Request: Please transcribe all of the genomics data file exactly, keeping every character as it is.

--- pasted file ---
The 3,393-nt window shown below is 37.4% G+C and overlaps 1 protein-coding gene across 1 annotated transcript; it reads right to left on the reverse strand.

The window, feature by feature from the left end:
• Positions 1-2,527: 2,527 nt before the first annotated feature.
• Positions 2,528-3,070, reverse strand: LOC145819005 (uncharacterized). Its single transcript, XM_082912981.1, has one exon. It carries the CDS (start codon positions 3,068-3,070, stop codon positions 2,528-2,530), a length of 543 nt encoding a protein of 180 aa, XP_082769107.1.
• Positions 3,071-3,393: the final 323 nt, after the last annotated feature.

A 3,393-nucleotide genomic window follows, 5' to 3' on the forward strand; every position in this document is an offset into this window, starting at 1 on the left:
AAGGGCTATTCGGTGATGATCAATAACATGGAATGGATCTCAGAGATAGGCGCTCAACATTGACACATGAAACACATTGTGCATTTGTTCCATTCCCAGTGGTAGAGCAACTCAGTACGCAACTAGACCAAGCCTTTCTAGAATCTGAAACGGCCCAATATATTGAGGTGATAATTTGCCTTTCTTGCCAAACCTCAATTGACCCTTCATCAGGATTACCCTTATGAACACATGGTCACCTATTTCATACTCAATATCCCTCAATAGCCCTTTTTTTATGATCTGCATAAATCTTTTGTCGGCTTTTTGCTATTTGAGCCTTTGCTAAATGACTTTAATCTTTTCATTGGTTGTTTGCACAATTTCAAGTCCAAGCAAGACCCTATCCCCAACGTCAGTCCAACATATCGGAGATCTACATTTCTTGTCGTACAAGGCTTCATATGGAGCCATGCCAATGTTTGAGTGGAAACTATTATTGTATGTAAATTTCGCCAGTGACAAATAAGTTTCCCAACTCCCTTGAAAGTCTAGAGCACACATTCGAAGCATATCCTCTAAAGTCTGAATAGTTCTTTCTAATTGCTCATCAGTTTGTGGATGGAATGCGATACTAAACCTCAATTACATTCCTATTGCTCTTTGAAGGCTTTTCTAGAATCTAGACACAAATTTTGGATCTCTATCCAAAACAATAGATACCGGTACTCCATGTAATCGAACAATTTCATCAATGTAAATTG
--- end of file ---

The 3,393-nt window shown below is 37.4% G+C and overlaps 1 protein-coding gene across 1 annotated transcript; it reads right to left on the reverse strand.

The window, feature by feature from the left end:
• Positions 1-2,527: 2,527 nt before the first annotated feature.
• Positions 2,528-3,070, reverse strand: LOC145819005 (uncharacterized). Its single transcript, XM_082912981.1, has one exon. It carries the CDS (start codon positions 3,068-3,070, stop codon positions 2,528-2,530), a length of 543 nt encoding a protein of 180 aa, XP_082769107.1.
• Positions 3,071-3,393: the final 323 nt, after the last annotated feature.

A 3,393-nucleotide genomic window follows, 5' to 3' on the forward strand; every position in this document is an offset into this window, starting at 1 on the left:
AAGGGCTATTCGGTGATGATCAATAACATGGAATGGATCTCAGAGATAGGCGCTCAACATTGACACATGAAACACATTGTGCATTTGTTCCATTCCCAGTGGTAGAGCAACTCAGTACGCAACTAGACCAAGCCTTTCTAGAATCTGAAACGGCCCAATATATTGAGGTGATAATTTGCCTTTCTTGCCAAACCTCAATTGACCCTTCATCAGGATTACCCTTATGAACACATGGTCACCTATTTCATACTCAATATCCCTCAATAGCCCTTTTTTTATGATCTGCATAAATCTTTTGTCGGCTTTTTGCTATTTGAGCCTTTGCTAAATGACTTTAATCTTTTCATTGGTTGTTTGCACAATTTCAAGTCCAAGCAAGACCCTATCCCCAACGTCAGTCCAACATATCGGAGATCTACATTTCTTGTCGTACAAGGCTTCATATGGAGCCATGCCAATGTTTGAGTGGAAACTATTATTGTATGTAAATTTCGCCAGTGACAAATAAGTTTCCCAACTCCCTTGAAAGTCTAGAGCACACATTCGAAGCATATCCTCTAAAGTCTGAATAGTTCTTTCTAATTGCTCATCAGTTTGTGGATGGAATGCGATACTAAACCTCAATTACATTCCTATTGCTCTTTGAAGGCTTTTCTAGAATCTAGACACAAATTTTGGATCTCTATCCAAAACAATAGATACCGGTACTCCATGTAATCGAACAATTTCATCAATGTAAATTG